Building a custom home is a great experience. But sticking within your budget can be difficult. When figuring out how much your new home is going to cost, you usually have to think in terms of square footage. But there are ways to increase your square footage and still save. For example, building up by adding a second story on the house is less expensive than building out, because that’s less area that will need a foundation and roof coverage. I started this blog to help you find ways to get the space that you need in your custom home, without having to spend more than you can afford. Building my custom home was the best money I ever spent, and I’m happy to help you learn how to get the custom home you want.
All septic systems need periodic pumping and annual inspections. How frequently your system is pumped depends on its size and how heavily its used, but most systems are pumped every few years to ensure they are running well. The following tips can help you prepare for your septic tank pumping.
Tip #1: Mark the tank location
An overgrown or hidden tank access isn't just annoying, it can also cost you money. This is because septic services may charge a finder fee if it takes a lot of time or effort to find or uncover the tank. If this is the first time you are having the tank pumped, you may be able to find the access by walking your property or by checking with the property drawings and details on file with the city or county office. If you must pay the finder fee, make sure to make note of the location and keep it clear and accessible for future pumping and maintenance.
Tip #2: Clear access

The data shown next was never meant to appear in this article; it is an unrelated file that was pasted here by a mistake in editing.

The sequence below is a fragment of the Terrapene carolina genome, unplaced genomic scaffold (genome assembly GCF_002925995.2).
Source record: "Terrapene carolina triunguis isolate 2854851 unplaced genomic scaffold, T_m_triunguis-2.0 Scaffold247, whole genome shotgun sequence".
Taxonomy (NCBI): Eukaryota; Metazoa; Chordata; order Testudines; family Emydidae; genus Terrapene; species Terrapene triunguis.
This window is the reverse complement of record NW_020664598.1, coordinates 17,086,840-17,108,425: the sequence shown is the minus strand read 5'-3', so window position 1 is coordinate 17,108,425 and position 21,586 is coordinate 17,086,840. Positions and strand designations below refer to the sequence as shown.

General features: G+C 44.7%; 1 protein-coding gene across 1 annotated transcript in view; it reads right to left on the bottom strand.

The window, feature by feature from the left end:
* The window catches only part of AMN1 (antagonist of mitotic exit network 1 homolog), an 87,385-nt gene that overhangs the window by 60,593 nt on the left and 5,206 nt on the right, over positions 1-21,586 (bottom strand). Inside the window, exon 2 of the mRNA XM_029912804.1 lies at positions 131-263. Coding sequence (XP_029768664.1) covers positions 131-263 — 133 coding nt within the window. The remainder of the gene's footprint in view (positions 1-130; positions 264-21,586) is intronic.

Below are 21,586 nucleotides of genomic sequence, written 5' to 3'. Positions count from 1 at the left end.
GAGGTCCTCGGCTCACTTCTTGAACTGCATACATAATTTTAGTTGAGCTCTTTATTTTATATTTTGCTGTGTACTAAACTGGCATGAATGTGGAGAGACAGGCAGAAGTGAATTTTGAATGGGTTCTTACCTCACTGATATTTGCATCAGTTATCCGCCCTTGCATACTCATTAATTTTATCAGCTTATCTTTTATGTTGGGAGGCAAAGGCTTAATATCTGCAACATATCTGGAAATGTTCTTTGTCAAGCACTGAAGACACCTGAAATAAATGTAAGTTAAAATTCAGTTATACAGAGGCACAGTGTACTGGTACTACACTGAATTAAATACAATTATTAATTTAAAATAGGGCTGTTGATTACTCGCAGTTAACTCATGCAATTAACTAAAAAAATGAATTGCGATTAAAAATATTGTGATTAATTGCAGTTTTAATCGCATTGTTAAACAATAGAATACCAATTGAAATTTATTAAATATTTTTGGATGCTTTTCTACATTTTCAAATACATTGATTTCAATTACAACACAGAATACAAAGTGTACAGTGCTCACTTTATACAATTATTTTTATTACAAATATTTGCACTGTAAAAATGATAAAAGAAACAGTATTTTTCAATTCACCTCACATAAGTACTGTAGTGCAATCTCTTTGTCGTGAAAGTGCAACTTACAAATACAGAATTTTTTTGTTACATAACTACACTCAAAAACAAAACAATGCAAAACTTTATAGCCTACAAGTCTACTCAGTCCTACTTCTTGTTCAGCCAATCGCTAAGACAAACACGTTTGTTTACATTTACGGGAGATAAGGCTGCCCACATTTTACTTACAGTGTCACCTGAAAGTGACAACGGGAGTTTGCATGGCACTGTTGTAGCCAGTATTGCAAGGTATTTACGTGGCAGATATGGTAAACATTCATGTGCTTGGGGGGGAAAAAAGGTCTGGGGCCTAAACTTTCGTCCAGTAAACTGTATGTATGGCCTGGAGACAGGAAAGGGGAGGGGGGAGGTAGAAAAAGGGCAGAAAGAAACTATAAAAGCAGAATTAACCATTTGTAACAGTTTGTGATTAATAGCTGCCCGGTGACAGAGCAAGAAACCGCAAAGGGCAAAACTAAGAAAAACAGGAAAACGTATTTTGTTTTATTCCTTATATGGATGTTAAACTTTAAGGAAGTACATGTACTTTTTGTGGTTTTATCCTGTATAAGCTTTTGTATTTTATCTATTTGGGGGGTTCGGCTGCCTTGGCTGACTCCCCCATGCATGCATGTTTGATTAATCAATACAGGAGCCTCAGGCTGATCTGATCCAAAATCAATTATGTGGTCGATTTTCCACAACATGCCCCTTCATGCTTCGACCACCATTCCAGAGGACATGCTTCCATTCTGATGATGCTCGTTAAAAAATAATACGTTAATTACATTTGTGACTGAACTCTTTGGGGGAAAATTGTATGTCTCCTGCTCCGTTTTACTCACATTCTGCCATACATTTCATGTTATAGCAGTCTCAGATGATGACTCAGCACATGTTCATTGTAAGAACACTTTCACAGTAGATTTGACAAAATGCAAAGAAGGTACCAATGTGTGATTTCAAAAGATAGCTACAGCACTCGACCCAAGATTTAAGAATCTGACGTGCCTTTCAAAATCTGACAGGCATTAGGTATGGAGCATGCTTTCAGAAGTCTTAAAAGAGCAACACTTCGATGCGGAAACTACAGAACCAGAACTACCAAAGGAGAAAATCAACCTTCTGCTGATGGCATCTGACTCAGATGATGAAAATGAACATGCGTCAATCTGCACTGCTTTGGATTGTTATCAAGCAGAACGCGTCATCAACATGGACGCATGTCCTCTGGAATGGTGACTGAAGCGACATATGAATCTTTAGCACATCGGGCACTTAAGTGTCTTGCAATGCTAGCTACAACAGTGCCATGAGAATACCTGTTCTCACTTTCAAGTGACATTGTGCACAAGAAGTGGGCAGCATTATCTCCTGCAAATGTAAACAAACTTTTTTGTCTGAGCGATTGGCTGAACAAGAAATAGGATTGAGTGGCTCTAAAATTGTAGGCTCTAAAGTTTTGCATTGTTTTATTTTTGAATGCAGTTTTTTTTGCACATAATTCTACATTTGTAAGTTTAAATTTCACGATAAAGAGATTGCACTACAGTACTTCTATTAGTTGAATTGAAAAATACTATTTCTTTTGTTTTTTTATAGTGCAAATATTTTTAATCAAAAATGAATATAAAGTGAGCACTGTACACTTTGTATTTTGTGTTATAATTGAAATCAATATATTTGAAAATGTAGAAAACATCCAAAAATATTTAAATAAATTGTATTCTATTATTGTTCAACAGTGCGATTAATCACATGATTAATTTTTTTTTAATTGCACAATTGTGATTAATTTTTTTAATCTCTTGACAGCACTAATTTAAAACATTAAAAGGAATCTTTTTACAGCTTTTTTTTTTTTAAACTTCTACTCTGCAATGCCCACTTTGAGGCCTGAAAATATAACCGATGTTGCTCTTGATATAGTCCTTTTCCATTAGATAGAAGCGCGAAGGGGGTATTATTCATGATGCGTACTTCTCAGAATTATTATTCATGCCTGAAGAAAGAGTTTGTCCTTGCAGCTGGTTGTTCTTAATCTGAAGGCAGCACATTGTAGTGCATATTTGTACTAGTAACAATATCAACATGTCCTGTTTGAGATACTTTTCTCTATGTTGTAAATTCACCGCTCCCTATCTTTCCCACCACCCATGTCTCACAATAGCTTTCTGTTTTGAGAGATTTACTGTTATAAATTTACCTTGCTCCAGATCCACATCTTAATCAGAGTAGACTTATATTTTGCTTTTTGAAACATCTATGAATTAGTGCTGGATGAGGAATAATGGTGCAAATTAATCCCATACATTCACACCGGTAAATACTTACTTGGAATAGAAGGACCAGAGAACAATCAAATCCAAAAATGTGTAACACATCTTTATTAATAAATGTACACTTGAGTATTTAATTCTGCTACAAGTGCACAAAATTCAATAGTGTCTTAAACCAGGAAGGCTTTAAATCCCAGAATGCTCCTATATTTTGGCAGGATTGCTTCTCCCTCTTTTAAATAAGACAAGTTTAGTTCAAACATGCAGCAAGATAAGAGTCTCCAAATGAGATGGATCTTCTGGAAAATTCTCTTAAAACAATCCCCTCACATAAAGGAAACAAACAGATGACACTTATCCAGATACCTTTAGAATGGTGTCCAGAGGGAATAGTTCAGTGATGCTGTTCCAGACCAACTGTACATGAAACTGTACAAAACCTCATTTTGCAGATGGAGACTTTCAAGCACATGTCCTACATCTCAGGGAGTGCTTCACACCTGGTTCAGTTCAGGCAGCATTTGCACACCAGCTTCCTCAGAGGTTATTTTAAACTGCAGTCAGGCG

The septic company will need to bring there truck onto your property and then run hoses out to the tank. You will want to make sure that their vehicles have access and parking spots near the drain field (but not on it), and that they can easily move their equipment from this area to the tank. If the truck must drive onto or park on a lawn area, refrain from watering the area for 24 hours so that the trucks won't leave ruts in the area. Move lawn furniture, your vehicles, and outdoor toys and rec items so that nothing is in their way as they work.
Tip #3: Plan your water usage
You should not put any water into the septic system during the pumping process. Suction is created in the tank during pumping, and trying to put more water into the tank can lead to problems with the process. Don't schedule laundry or a houseful of guests on pumping day. It's best to stop all use of the drains in your home a couple of hours before the crew arrives so all waste water has time to drain into the septic tank. If you must use a sink or toilet during the pumping process, plug the drain or refrain from flushing until the process is complete.
For more help with your septic system or to schedule a pumping and inspection, contact a septic maintenance contractor in your area.Share
15 February 2017